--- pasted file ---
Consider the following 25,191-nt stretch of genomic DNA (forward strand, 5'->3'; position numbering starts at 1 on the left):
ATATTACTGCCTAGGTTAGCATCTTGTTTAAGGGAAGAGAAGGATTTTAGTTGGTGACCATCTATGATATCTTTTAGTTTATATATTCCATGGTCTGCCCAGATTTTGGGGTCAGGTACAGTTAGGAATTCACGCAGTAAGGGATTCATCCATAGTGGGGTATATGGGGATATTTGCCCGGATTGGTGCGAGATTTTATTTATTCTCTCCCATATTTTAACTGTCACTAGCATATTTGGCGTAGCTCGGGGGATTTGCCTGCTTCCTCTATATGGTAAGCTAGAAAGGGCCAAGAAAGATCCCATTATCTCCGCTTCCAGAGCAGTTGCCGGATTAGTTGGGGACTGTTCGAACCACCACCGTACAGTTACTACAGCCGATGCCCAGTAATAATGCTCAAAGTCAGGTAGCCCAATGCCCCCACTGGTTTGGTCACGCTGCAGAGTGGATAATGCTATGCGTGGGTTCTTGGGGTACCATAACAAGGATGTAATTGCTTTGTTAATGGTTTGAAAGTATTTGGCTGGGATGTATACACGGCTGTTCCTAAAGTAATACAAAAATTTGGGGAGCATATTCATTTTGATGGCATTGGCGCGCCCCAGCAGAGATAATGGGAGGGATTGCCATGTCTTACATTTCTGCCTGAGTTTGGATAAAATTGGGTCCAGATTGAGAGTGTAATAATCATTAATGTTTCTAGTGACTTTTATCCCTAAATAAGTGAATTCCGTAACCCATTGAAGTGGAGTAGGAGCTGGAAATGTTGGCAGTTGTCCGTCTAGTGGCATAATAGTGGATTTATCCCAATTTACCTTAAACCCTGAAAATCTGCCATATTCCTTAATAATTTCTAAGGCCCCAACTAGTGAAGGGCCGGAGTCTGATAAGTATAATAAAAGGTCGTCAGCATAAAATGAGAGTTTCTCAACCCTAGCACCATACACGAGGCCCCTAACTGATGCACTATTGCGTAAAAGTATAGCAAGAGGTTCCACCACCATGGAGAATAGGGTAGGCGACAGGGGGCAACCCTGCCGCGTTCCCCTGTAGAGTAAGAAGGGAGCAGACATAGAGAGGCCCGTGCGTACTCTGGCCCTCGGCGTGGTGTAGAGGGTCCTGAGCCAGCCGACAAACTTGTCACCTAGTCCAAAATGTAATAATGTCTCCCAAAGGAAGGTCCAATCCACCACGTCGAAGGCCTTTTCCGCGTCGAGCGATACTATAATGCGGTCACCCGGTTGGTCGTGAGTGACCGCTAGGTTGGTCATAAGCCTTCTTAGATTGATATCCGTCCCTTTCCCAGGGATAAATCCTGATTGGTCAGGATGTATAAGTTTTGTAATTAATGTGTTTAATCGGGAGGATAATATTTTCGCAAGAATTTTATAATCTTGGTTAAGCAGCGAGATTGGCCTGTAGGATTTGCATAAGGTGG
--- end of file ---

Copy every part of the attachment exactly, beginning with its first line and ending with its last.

Consider the following 25,191-nt stretch of genomic DNA (forward strand, 5'->3'; position numbering starts at 1 on the left):
ATATTACTGCCTAGGTTAGCATCTTGTTTAAGGGAAGAGAAGGATTTTAGTTGGTGACCATCTATGATATCTTTTAGTTTATATATTCCATGGTCTGCCCAGATTTTGGGGTCAGGTACAGTTAGGAATTCACGCAGTAAGGGATTCATCCATAGTGGGGTATATGGGGATATTTGCCCGGATTGGTGCGAGATTTTATTTATTCTCTCCCATATTTTAACTGTCACTAGCATATTTGGCGTAGCTCGGGGGATTTGCCTGCTTCCTCTATATGGTAAGCTAGAAAGGGCCAAGAAAGATCCCATTATCTCCGCTTCCAGAGCAGTTGCCGGATTAGTTGGGGACTGTTCGAACCACCACCGTACAGTTACTACAGCCGATGCCCAGTAATAATGCTCAAAGTCAGGTAGCCCAATGCCCCCACTGGTTTGGTCACGCTGCAGAGTGGATAATGCTATGCGTGGGTTCTTGGGGTACCATAACAAGGATGTAATTGCTTTGTTAATGGTTTGAAAGTATTTGGCTGGGATGTATACACGGCTGTTCCTAAAGTAATACAAAAATTTGGGGAGCATATTCATTTTGATGGCATTGGCGCGCCCCAGCAGAGATAATGGGAGGGATTGCCATGTCTTACATTTCTGCCTGAGTTTGGATAAAATTGGGTCCAGATTGAGAGTGTAATAATCATTAATGTTTCTAGTGACTTTTATCCCTAAATAAGTGAATTCCGTAACCCATTGAAGTGGAGTAGGAGCTGGAAATGTTGGCAGTTGTCCGTCTAGTGGCATAATAGTGGATTTATCCCAATTTACCTTAAACCCTGAAAATCTGCCATATTCCTTAATAATTTCTAAGGCCCCAACTAGTGAAGGGCCGGAGTCTGATAAGTATAATAAAAGGTCGTCAGCATAAAATGAGAGTTTCTCAACCCTAGCACCATACACGAGGCCCCTAACTGATGCACTATTGCGTAAAAGTATAGCAAGAGGTTCCACCACCATGGAGAATAGGGTAGGCGACAGGGGGCAACCCTGCCGCGTTCCCCTGTAGAGTAAGAAGGGAGCAGACATAGAGAGGCCCGTGCGTACTCTGGCCCTCGGCGTGGTGTAGAGGGTCCTGAGCCAGCCGACAAACTTGTCACCTAGTCCAAAATGTAATAATGTCTCCCAAAGGAAGGTCCAATCCACCACGTCGAAGGCCTTTTCCGCGTCGAGCGATACTATAATGCGGTCACCCGGTTGGTCGTGAGTGACCGCTAGGTTGGTCATAAGCCTTCTTAGATTGATATCCGTCCCTTTCCCAGGGATAAATCCTGATTGGTCAGGATGTATAAGTTTTGTAATTAATGTGTTTAATCGGGAGGATAATATTTTCGCAAGAATTTTATAATCTTGGTTAAGCAGCGAGATTGGCCTGTAGGATTTGCATAAGGTGG